To facilitate the process of standardisation, EU policy makers could consider empowering a public private scheme to help develop a set of rules, practices and standards to achieve interoperability for the provision and operation of e-ID. Mandatory acceptance of public/private e-ID solutions should be encouraged to allow for a swift up take throughout society.

2. A secure environment

Biometric data like fingerprints, iris scan, and facial recognition, is one of the most secure sources to identify an individual. The use of biometrics as a means of verification strengthens security, while decreasing the risk of data breaches. In order to maintain trust in digital identities, clear rules on the handling and storage of biometric data are necessary. The downside of biometric data is that once it is breached, the data is compromised for life. Therefore biometric data deserves special attention when it comes to data storage and protection.

Under GDPR, biometric data is classified as sensitive data for which the collecting and processing is only permitted in limited circumstances. Therefore in our view, biometric data should only be stored by certain trusted parties under strict security requirements . We would recommend policy makers to consider developing a clear European regulatory framework to cater for the rising importance of this specific type of personal data.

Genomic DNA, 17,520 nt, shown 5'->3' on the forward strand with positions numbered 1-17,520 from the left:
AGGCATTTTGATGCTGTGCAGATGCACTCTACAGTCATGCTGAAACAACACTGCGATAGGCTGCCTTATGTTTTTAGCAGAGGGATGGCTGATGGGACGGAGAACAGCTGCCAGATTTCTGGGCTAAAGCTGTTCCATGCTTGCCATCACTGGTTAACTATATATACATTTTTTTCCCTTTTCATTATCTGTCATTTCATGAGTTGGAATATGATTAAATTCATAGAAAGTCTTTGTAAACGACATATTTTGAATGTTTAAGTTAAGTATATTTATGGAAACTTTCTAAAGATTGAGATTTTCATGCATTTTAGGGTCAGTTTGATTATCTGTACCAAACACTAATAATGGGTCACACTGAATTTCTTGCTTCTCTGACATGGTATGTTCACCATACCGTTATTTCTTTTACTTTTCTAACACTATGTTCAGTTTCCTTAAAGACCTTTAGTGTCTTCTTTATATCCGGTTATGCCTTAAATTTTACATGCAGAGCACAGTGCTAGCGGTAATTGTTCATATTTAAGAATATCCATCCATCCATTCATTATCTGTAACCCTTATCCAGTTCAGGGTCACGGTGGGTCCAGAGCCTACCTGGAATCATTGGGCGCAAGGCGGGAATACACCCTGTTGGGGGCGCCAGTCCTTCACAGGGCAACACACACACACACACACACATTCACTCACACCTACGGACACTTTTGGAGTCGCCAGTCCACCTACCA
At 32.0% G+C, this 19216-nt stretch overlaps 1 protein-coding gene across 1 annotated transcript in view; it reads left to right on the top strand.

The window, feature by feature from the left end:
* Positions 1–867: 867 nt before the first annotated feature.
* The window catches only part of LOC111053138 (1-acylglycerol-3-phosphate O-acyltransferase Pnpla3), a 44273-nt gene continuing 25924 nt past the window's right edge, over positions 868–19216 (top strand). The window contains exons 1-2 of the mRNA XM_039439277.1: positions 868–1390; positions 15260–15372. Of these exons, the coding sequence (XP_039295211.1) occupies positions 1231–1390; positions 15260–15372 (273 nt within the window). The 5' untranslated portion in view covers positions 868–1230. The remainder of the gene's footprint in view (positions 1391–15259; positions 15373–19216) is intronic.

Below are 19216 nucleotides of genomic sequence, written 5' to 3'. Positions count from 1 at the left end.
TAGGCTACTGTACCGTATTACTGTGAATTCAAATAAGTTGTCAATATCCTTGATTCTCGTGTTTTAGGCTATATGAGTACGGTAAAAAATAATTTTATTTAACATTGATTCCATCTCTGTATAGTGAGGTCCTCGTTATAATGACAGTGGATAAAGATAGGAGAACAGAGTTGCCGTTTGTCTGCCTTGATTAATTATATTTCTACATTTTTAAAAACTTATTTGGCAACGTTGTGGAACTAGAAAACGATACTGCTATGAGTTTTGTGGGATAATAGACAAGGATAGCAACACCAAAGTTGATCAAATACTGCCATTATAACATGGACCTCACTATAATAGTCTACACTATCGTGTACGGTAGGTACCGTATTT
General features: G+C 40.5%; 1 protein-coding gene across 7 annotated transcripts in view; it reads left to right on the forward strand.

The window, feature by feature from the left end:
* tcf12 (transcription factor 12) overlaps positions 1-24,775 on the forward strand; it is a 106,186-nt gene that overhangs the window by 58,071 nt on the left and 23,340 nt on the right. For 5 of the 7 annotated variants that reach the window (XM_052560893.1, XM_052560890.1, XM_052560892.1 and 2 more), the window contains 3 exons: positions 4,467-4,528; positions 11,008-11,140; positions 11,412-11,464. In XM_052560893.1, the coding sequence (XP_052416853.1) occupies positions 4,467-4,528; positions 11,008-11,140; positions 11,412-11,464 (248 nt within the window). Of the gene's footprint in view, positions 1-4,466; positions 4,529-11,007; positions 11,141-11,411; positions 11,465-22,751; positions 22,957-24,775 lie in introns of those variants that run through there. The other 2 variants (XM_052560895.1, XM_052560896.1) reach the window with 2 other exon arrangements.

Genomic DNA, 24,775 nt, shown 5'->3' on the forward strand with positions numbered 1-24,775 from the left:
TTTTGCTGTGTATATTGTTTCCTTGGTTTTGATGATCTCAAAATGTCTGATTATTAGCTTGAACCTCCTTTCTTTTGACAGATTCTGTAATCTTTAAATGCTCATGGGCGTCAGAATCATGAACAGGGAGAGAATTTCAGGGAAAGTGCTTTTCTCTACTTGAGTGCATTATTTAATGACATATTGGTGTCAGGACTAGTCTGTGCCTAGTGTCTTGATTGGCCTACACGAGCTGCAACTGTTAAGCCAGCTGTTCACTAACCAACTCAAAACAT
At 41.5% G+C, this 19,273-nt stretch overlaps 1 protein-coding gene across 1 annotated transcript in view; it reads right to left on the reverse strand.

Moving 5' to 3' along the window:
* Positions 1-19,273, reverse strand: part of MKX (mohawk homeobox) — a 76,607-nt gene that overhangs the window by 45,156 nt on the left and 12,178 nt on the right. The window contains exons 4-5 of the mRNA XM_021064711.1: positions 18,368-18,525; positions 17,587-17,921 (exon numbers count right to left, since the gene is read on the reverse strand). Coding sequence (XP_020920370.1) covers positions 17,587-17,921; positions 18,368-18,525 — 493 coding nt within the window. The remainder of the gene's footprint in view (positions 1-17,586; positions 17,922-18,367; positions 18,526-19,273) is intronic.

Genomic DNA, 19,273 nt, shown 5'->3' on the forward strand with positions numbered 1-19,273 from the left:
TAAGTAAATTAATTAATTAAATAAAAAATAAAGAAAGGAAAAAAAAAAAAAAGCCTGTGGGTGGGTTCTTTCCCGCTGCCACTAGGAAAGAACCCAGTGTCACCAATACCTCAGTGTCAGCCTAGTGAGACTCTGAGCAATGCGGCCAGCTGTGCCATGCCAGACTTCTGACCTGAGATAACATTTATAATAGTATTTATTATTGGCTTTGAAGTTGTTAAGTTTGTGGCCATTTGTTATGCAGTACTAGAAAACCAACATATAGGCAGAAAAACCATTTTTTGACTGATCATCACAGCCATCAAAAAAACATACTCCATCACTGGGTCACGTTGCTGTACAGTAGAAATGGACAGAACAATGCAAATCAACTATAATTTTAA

3. Access to data

To minimise fraud and effectively verify the identity of the customer, identity data needs to be checked and confirmed from multiple sources. To achieve a system of multiple source identity checks, there should be secure communication lines between parties that are able to verify data, including public bodies and non financial services corporates such as utility providers and online platforms.